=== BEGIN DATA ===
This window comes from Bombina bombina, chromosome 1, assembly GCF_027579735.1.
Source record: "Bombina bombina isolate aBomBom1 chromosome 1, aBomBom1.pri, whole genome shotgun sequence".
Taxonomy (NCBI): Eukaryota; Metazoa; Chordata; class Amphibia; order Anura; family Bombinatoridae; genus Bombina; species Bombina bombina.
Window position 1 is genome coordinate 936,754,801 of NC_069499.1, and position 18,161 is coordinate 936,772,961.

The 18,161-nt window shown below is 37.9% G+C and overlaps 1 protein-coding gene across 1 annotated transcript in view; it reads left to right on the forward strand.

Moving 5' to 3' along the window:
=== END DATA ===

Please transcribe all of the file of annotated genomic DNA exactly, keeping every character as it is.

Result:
This window comes from Bombina bombina, chromosome 1, assembly GCF_027579735.1.
Source record: "Bombina bombina isolate aBomBom1 chromosome 1, aBomBom1.pri, whole genome shotgun sequence".
Taxonomy (NCBI): Eukaryota; Metazoa; Chordata; class Amphibia; order Anura; family Bombinatoridae; genus Bombina; species Bombina bombina.
Window position 1 is genome coordinate 936,754,801 of NC_069499.1, and position 18,161 is coordinate 936,772,961.

The 18,161-nt window shown below is 37.9% G+C and overlaps 1 protein-coding gene across 1 annotated transcript in view; it reads left to right on the forward strand.

Moving 5' to 3' along the window: